word-image-5335 I was involved in random conversations and jokes about how disgusting and now very fat I was (Photo: Getty Images/iStockphoto). I’m counting the days until the 21st. June down. The thought of freedom is invigorating. I’ll never turn down another invitation – your boss’s cousin’s uncle’s Chihuahua is having a christening party? Yes, of course. I’ll be there. But beyond the anticipation, the most uncomfortable aspect of waiting for the end of the restrictions on freedom is the fatphobic discourse surrounding the preparation for a new life. No gym, not being able to commute to work and eating out multiple times a week has led to unprecedented weight gain in many people. For all the work body-positive campaigns have done to rid the world of summer’s perfect body talk, that message has shifted as brands and influencers have the opportunity to focus on diets and drastic weight loss to shine after the close. But it’s not just about brands. Throughout the pandemic, diet culture and fat phobia have surfaced in memes about stopping weight gain. In my friendships online and in real life, I was treated to random conversations and lame jokes about how gross and very fat I am now, despite the fact that A) fat is not a feeling, but a body type, and B) the people in question are still thin, despite the extra five pounds. For many people, these comments don’t matter much. That’s not what they meant. You’ve got to be kidding me. They talk about their own numbers. But others understand the underlying idea: People whose bodies do not meet the societal standard do not deserve the same level of pleasure and access as those who do meet the ideal. It’s perfectly normal to be unhappy with your appearance and your own weight. In most cases, the blocking has indeed taken its toll. But why can’t we talk about exercising more and eating healthier instead of pushing the idea that only a slim body is acceptable in the summer? I was disappointed and at the same time not surprised at how quickly many of my friends and peers unknowingly retreated into fatphobia as a result of the pandemic. Uncertainty exists in people of all shapes and sizes and cannot be ignored, but the carelessness with which weight gain is described reflects the social stigma associated with not being slim. Do what you want with your body, but compassion should come first. The fact is that fatphobia is so ingrained in society that people often fail to see how much their words can hurt. This is partly because obese people see themselves as moral failures. In fact, the word obesity/fat in French comes from Latin, where the verb obedere means to eat too much and obesity means to be obese. We are led to believe that fat people are lazy, gluttonous, lack self-discipline or are even evil – just think of the many fictional villains with big bodies. This discourse is supported by health professionals who often argue that obesity has negative health consequences that are clearly attributable to the individual, rather than a complex situation involving genetics. If so, aren’t anti-fat statements actually positive and in the service of the common good? However, the normalization of rhetoric about fat people has real consequences for fat people. While this attitude is often disguised as a concern for one’s health, research has shown that a culture of shame does not make people slimmer. On the contrary, it encourages systematic discrimination, and that is very worrying. Fatty prejudice is based on preconceived assumptions about the characteristics of individuals based on their obesity. Interpersonal relationships can be violated by these assumptions, leading to dehumanization and disempowerment. I am tired of myself and other obese women being massively hated when we dare to say that big people deserve the same respect, dignity and rights as little people, regardless of their health status. It is well known that tall people are discriminated against in education and at work, leading to a poorer quality of life. A 2016 study by Sheffield Hallam University, in which 181 recruiters were presented with identical resumes accompanied by photos showing obese and thin people, resulted in almost all obese applicants being rejected. In the American context, there is an ongoing debate about the extent to which the intersection between fatphobia and anti-black racism played a role in the recent murder of teenager Ma’Khia Bryant by police. The stigma of weight in health education has long existed, but the pandemic accelerated the process, especially when the link between Covid-19 and obesity was recognized. Numerous studies show the negative effects of obesity on human health, but rarely do they discuss how fatphobia can affect the physical and mental health of large people.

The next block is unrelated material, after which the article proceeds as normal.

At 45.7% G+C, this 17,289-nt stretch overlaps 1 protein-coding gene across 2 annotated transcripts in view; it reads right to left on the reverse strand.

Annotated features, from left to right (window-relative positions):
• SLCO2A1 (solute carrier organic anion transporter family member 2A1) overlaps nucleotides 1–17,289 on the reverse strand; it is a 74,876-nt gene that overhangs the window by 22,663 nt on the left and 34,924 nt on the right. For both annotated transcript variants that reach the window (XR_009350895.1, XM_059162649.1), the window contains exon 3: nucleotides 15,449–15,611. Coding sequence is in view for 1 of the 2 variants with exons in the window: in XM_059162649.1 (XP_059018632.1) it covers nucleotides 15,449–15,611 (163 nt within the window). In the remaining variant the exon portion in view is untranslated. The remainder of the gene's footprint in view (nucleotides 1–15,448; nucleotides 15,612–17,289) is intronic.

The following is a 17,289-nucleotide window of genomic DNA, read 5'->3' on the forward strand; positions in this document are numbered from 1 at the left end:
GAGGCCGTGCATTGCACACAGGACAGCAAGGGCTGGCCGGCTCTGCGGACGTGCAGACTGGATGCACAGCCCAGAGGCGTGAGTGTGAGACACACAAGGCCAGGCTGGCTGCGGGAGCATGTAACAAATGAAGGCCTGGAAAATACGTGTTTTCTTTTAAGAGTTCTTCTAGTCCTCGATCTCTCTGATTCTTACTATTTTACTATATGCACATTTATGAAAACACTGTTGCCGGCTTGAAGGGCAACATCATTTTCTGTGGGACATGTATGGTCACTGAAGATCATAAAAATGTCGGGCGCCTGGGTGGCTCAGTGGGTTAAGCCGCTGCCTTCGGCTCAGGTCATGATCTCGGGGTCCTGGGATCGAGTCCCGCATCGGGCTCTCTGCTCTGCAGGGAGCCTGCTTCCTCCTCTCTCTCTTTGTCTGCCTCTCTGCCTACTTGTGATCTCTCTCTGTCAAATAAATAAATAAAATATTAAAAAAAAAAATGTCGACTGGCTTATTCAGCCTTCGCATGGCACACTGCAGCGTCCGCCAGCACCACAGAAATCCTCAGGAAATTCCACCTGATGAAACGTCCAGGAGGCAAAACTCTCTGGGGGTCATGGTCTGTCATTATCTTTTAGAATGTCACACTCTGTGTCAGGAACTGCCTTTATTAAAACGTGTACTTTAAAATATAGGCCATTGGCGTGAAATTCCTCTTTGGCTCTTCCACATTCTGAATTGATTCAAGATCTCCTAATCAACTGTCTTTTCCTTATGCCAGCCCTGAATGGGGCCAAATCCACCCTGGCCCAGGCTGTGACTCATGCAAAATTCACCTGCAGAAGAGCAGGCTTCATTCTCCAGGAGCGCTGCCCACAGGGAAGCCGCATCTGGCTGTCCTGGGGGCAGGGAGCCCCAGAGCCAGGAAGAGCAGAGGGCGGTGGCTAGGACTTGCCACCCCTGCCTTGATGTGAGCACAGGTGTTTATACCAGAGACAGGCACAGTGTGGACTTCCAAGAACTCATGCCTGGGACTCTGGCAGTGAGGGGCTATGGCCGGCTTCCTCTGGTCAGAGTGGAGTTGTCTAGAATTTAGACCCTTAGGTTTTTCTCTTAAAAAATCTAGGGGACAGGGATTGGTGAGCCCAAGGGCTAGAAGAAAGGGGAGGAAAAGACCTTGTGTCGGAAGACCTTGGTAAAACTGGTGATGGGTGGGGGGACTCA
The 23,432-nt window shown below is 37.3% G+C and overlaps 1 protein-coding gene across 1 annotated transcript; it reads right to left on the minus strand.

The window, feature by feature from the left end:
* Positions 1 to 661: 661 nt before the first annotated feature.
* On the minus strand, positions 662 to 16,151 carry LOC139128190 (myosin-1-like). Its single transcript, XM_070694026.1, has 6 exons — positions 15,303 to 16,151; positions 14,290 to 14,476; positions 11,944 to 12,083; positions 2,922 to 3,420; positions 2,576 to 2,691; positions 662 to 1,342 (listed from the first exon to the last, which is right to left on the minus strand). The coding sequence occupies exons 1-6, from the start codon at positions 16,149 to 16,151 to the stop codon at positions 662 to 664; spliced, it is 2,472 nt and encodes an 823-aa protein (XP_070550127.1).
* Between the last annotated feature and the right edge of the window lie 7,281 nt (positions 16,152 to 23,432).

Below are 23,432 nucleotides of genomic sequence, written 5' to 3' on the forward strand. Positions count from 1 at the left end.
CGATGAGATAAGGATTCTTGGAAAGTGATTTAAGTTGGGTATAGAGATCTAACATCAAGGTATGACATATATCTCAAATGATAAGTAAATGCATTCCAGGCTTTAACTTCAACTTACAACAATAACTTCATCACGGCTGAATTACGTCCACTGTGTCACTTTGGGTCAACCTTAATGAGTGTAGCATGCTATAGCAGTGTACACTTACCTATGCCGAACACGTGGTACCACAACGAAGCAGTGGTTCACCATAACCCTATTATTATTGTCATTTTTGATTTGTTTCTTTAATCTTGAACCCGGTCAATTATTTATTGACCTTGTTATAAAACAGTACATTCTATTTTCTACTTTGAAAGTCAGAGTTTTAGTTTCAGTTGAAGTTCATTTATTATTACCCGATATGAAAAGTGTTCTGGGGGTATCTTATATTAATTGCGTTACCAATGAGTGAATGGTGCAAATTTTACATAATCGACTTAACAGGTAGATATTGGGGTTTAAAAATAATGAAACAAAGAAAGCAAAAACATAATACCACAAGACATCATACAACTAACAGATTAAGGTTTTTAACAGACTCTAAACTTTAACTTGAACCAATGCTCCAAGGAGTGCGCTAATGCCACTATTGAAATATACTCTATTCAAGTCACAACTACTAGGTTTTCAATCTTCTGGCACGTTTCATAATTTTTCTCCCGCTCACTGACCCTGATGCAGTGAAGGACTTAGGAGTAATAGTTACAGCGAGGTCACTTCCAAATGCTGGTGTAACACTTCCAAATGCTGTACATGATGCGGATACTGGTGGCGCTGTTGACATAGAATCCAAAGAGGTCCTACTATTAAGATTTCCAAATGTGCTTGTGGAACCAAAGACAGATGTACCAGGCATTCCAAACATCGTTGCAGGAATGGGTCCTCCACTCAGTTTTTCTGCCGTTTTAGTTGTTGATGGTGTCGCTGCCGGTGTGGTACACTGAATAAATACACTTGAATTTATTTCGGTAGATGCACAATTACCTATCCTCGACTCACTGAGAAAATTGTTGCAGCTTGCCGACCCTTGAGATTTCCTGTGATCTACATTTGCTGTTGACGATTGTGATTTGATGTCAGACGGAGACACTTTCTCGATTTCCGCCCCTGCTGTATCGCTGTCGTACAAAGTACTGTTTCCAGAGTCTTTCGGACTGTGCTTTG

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Because of a proven medical bias, obese people don’t go to the doctor, so simply losing weight doesn’t solve a medical problem. Although BMI is considered outdated and racist, we still use it as a yardstick for assessing health and shaming those who don’t meet its inaccurate requirements. Additionally, the constant harassment, potential memes, and unsubstantiated advice that obese people receive in real life and online has enough of an impact on one’s mental health and well-being. Ultimately, you can do whatever you want with your body, but the priority should be compassion: Feel sorry for yourself and feel sorry for people who are also fat. Think before you speak harshly about your weight and that of others – we survived a pandemic, for heaven’s sake. All people deserve respect and joy, even fat people. I can’t go to 21. June is waiting to wear my summer clothes outside – no matter what number is on my tag. Do you have a story to share? Please contact us at [email protected] Share your thoughts in the comments below. MORE: You can’t tell if someone is healthy by looking at them, so stop trying to do that. MORE: I have been denied help for an eating disorder several times because my body mass index is too high. MORE: I used to worry that I was too fat to go on vacation. Lifestyle Letter from Metro.co.uk

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Receive important lifestyle information and content directly to your inbox. Not convinced? Read moreFat jokes are everywhere. I’ll start with this one from Sunday’s episode of The Big Bang Theory: Sue: You are twice the size you were when you got here. Leonard: That’s because I’m twice the size I was when I got here. And in this one from last month: “Physics is the answer for any question that I can’t answer.” And this one from last year: “I should have been a doctor, I had a good bedside manner.” The idea behind fat jokes is that being fat is funny. The truth is being fat isn’t funny. It’s a health crisis.. Read more about first night out after lockdown funny and let us know what you think.